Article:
Cameron University’s Dr. Jenel Cavazos, assistant professor of psychology, and Monika Linehan, associate professor of art, have been selected as the 2013 recipients of the Harold and Elizabeth Hackler Teaching Excellence Award. The Hackler Lectureship in Teaching Excellence was established in 1996 by Cameron alumni Harold and Elizabeth Hackler to recognize outstanding contributions by faculty in the lives of Cameron students. Cavazos and Linehan received their awards this evening during a reception featuring Mr. and Mrs. Hackler at Cameron University-Duncan. Cameron students Jacob Jardel and Manda Shae Dickinson introduced Cavazos and Linehan. Each spoke of the impact their respective faculty member has had on their education. Jardel graduated in May with a degree in psychology and is now pursuing a master’s degree in behavioral sciences, and Dickinson is a senior art major studying studio art.
“It is a pleasure to recognize Dr. Jenel Cavazos and Monika Linehan with Cameron’s highest faculty honor,” says Dr. Ronna Vanderslice, Vice President for Academic Affairs. “This recognition would not be possible without the support of Harold and Elizabeth Hackler.”
Through the endowment, Cavazos and Linehan will each receive a stipend and a grant for professional development. Their names will be added to the Hackler Award honor roll plaque that is on display at the CU-Duncan campus.
Cavazos was nominated by Hannah Smart, a Lawton communications major who is minoring in psychology. Smart acknowledged Cavazos’ commitment to students, writing, “She goes above and beyond, especially outside the classroom. She responds to emails at all hours. Dr. Cavazos keeps up with many sections of classes and still has time to talk to students who are no longer in her classes and she will not have in class ever again.” Smart mentioned how Cavazos took the time to meet with her to discuss post-graduate possibilities, even though Cavazos is not her adviser and Smart was no longer enrolled in any of her classes.
“I am proud to be charged with the responsibility of helping shape a new generation of individuals,” Cavazos writes in her statement of teaching philosophy. “I am aware that my impact permeates beyond the realm of the subject matter I am teaching, and I strive to instill fundamental skills and abilities in my students that can enhance their ability to excel regardless of their chosen path.”
She goes on to say that she strives to be someone her students can relate to. “My graduate mentor once said, ‘I am just like you, only a few years further on the path.’ This is a statement I take to heart, and one that I strive to pass to my students. It portrays a message that I am not smarter, more talented or inherently more valuable than they; in contrast, they and I are much the same. I have simply acquired additional knowledge and experience that I can share. Viewing the self through the eyes of the students can be an eye-opening exercise in self-evaluation, but I have found that the most effective professors never forget the feeling of being a student.”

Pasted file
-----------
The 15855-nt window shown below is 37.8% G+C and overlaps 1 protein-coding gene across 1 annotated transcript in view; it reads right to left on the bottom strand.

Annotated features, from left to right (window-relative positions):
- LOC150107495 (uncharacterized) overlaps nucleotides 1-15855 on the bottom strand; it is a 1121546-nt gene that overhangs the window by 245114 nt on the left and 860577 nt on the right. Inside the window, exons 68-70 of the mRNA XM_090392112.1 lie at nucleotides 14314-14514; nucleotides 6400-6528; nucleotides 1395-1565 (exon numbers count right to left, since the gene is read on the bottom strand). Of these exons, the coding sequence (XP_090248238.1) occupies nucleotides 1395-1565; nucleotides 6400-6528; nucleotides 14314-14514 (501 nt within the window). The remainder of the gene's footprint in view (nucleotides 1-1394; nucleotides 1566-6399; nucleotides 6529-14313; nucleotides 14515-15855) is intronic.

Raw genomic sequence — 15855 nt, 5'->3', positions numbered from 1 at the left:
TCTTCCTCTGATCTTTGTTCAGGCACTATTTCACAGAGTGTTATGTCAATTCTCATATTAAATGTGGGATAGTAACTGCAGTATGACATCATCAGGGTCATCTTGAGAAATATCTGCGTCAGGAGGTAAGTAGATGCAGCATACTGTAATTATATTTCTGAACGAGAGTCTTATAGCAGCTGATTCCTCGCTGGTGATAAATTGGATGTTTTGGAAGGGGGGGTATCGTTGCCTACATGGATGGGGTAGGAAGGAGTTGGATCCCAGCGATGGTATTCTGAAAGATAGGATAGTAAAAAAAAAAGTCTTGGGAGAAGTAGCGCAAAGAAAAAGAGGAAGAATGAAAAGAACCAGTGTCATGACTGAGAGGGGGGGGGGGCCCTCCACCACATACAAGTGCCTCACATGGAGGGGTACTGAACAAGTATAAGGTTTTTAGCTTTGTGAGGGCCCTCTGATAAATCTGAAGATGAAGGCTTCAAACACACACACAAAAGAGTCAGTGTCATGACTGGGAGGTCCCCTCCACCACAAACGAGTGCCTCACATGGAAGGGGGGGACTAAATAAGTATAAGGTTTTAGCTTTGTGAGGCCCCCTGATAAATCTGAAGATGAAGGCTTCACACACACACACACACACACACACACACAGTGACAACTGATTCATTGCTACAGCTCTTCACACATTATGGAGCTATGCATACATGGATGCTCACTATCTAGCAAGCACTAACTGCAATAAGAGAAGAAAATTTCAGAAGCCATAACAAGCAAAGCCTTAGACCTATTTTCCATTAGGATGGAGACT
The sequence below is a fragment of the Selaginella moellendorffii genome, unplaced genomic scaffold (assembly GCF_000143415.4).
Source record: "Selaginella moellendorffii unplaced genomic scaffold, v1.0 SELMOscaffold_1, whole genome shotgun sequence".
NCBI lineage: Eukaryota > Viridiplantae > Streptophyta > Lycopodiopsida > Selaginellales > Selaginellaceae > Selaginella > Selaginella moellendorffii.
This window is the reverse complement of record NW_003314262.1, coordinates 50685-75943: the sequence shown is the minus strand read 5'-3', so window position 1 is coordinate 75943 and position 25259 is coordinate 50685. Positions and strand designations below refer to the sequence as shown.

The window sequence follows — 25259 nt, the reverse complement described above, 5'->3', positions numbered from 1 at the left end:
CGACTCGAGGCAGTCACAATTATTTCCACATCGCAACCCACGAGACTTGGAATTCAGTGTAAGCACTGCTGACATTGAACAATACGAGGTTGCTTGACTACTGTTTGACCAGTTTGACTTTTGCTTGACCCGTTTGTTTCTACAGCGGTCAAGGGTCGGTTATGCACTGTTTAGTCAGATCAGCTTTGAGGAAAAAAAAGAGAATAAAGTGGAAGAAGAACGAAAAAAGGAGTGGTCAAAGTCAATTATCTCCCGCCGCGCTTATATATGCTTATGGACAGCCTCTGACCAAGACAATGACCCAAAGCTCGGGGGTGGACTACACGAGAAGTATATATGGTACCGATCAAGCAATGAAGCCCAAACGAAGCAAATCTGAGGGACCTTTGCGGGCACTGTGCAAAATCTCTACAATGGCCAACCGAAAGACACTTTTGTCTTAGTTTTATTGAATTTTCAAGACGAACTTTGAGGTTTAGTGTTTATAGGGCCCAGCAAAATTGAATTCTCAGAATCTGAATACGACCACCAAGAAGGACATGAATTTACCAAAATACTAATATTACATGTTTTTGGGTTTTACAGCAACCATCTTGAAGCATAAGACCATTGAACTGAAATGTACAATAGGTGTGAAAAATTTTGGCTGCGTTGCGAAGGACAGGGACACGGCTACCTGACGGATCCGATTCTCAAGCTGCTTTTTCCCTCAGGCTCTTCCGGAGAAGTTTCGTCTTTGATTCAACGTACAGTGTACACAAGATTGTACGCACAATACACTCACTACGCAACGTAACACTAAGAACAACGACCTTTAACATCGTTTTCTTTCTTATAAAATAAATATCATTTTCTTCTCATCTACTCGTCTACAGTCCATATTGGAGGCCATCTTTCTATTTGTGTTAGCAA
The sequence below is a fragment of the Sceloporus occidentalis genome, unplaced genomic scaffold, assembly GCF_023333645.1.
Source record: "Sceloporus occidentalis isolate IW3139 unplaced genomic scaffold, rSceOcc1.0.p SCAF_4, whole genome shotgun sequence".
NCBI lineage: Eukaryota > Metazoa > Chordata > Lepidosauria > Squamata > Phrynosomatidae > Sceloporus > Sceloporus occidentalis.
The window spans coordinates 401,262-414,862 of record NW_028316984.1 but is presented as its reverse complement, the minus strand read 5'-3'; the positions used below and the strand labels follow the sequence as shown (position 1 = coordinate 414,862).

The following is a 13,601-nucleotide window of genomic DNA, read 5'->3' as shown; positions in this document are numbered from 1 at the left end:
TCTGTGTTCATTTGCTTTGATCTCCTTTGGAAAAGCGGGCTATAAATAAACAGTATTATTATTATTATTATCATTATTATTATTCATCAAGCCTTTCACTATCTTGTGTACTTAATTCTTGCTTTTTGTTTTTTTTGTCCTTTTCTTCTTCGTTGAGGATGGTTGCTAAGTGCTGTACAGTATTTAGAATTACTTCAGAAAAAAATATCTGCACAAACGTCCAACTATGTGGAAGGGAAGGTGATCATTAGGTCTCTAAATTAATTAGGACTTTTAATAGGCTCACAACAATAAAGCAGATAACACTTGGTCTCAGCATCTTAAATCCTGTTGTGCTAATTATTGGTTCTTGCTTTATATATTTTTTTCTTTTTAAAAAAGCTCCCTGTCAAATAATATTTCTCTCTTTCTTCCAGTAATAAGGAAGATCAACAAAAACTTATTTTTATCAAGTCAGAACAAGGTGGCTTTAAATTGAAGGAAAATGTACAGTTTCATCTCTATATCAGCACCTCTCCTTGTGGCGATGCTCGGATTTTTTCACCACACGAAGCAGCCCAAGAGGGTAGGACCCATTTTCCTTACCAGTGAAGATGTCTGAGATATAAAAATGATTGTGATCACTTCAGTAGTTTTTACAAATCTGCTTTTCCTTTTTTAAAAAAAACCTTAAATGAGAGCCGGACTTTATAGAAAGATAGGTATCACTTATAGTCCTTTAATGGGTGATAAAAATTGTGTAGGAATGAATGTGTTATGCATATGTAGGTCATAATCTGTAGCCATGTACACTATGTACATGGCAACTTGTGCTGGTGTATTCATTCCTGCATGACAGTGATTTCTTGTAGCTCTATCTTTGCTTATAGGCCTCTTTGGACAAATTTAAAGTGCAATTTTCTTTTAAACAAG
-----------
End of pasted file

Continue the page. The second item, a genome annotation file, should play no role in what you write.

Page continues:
Cavazos earned a Ph.D. in social psychology from the University of Oklahoma, where she also earned a Bachelor of Arts degree in psychology and a Master of Science degree in social psychology. She joined the Cameron faculty in August 2010.
Linehan was nominated by Blagica Ristovska, an international student from Macedonia who earned a Bachelor of Fine Arts degree in studio art in May 2013. Ristovka cited Linehan’s willingness to be available to her students whenever they sought help or guidance. “She is a Cameron alumnus who represents what excellence in teaching is supposed to be,” Ristovka wrote. “She pushes her students to think further and not to settle for just the average. She motivates them to want to pursue a career and become active members of society. She is a dedicated professor who values hard work and who will not settle for anything but high-quality education.”
According to Linehan, the basis of her teaching philosophy is rooted in the concept that every student is a unique individual with distinct capabilities and educational needs. “Only by getting to know your students as individuals are you able to teach them according to their needs and in a manner that promotes effective learning,” she writes. “Ultimately, through my teaching, I strive to inspire and challenge my students, both technically and creatively. My goal is to produce successful, confident, competent and creative artists who are passionate about their chosen field. There is nothing more rewarding than to watch your students succeed.”
Linehan graduated with honors from Cameron in 1980, earning a Bachelor of Art degree in studio art. She then earned a Master of Fine Arts degree with a concentration in painting and drawing from Southern Methodist University. She joined the Cameron faculty in 2004.
Recipients of the Harold and Elizabeth Hackler Teaching Excellence Award are selected based on nominations from faculty and students. All faculty who have been regular full-time members of the CU faculty for at least three years and hold an appointment as an assistant professor or higher are eligible. The candidate’s principle assignment must be teaching.
November 14, 2014